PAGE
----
[cnn-photo-caption image= http://i2.cdn.turner.com/cnn/2010/images/05/20/art.paul.cnn.jpg caption=" Republican Senate candidate Rand Paul's reversal on a key campaign pledge, that some people now call a flip-flop, may not hurt him politically with some supporters even while it angers others."]Washington (CNN) – Republican Senate candidate Rand Paul's reversal on a key campaign pledge, that some people now call a flip-flop, may not hurt him politically with some supporters even while it angers others.
Paul won Kentucky's Republican primary largely with the help of Tea Party activists and a staunch message of limited government which included strong opposition to 2008's bailout of Wall Street financial institutions. Before the May primary, Paul vowed not to accept campaign cash from any federal lawmaker who voted for the Troubled Asset Relief Program, or TARP.
But on June 24, just over a month after his primary win, Paul attended a Washington fundraiser and dinner sponsored by some lawmakers who voted for the Wall Street bailout. Kentucky's senior Sen. Mitch McConnell hosted the fundraising reception and dinner along with other Republican senators and House members.
Now, Paul's reversal is raising eyebrows among some of his supporters.
Paul Roman is active with the Tea Party movement in Lexington. He also campaigned for Paul, telling CNN he put up signs and volunteered for the candidate. While he did not initially know about Paul's reversal, Roman said he's now concerned.
Roman said he felt "anger" about it, telling CNN, "It goes totally against everything [Paul] said."
"I heard him say he'd only take contributions from private citizens," Roman said of the Republican candidate. He added that Paul's accepting money from senators who voted for the Wall Street bailout could change his support for the candidate.
"That's a deal breaker," Roman said.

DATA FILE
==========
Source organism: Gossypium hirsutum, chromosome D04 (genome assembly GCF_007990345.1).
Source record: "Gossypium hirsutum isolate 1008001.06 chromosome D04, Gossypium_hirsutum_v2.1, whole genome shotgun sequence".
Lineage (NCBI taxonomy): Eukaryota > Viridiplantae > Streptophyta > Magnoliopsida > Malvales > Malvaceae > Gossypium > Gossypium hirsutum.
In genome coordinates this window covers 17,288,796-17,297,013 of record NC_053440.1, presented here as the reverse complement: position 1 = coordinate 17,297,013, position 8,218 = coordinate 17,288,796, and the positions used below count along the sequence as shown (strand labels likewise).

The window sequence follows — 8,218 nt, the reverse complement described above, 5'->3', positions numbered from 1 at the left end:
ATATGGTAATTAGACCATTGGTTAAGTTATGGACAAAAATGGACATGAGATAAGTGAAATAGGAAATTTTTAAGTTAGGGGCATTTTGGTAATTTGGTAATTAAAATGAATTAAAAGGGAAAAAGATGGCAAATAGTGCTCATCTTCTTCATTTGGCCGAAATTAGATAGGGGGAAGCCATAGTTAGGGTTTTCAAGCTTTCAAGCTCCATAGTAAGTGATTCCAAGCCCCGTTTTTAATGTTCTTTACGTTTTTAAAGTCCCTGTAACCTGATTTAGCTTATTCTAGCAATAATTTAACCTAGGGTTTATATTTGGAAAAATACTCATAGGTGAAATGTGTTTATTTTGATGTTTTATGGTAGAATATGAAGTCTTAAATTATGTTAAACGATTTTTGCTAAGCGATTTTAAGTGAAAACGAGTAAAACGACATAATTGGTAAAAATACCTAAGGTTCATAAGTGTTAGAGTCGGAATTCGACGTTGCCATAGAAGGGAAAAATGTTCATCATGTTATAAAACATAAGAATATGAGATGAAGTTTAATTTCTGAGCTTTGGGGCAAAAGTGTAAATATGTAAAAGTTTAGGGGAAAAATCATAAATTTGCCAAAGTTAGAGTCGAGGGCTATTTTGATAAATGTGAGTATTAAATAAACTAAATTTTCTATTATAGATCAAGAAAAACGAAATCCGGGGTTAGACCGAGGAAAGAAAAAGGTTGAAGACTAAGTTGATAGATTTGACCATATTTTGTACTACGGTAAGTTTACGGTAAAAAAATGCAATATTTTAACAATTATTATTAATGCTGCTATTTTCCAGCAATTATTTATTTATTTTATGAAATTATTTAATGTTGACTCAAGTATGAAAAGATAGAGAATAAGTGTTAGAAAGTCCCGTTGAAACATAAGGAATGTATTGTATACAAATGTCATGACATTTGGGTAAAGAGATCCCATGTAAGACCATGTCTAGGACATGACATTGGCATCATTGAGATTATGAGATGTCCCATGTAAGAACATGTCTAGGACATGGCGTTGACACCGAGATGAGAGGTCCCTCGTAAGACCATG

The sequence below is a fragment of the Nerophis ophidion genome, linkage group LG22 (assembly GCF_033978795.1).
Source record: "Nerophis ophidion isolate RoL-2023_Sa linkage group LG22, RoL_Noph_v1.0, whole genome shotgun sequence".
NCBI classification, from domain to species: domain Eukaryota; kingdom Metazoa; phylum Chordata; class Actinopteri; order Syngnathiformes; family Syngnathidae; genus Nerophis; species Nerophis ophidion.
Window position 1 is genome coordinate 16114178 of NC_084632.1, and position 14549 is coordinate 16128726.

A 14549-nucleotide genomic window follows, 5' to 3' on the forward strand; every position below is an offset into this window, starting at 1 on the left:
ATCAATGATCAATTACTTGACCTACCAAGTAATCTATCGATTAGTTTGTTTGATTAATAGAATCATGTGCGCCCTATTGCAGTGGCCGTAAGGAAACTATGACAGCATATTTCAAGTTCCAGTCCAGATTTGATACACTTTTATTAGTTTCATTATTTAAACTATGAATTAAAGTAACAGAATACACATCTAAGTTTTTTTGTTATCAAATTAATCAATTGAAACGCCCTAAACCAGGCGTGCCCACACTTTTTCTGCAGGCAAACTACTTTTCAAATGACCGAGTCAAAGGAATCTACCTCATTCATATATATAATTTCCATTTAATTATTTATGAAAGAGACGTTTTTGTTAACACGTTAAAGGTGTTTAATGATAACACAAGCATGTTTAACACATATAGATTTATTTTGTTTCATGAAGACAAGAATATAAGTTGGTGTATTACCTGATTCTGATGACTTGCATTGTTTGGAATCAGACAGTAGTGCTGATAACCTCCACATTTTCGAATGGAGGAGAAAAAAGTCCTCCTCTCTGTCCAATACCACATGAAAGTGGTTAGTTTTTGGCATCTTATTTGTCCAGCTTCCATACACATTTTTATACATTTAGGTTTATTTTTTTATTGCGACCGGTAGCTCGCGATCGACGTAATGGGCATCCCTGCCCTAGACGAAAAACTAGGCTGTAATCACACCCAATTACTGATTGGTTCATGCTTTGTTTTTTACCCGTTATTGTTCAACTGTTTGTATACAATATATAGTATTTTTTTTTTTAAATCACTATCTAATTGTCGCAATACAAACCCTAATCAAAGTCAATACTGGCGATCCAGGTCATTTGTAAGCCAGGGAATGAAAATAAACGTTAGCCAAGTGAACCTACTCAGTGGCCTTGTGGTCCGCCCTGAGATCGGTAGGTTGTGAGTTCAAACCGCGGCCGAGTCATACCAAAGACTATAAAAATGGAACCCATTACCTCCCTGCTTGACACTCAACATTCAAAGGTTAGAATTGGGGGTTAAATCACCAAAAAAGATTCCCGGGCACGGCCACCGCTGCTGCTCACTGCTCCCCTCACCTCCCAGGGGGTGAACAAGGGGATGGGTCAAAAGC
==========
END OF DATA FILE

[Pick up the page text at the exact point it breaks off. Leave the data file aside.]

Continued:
Apparently he is not alone. The Lexington Herald-Leader quotes a Paul supporter in Kentucky named Warren Scoville as saying, "I am deeply disappointed that he did that."
"I don't trust Rand Paul anymore," the paper quotes Scoville as saying. He said that he likely won't vote for Paul in the general election.
Other Paul supporters do not have a problem with Paul attending the fundraiser.
Debra Masterson, a Tea Party supporter in Kentucky, told CNN, "He's running a very expensive campaign," adding, "I think reality set in for Rand Paul."
Masterson also said that Paul did not go back on his pledge during the primary. "After the primary, a slate is wiped clean," she said.
The Director of the Tea Party of Kentucky agrees.
"I don't see anything wrong with him getting donation [help] from senators who did vote for the bailout," Frank Simon told CNN.
Paul's campaign spokesman believes most of the candidate's supporters will not be angry.
"He won the primary based on his principles of balanced budgets and a 100-percent opposition to bailouts and government takeovers," Jesse Benton told CNN.
"Now that he's won that primary fight – and won the fight, we believe, for the direction of the Republican party – he's accepting support. But he makes clear that support will not influence his positions in any way."
- CNN Deputy Political Director Paul Steinhauser contributed to this story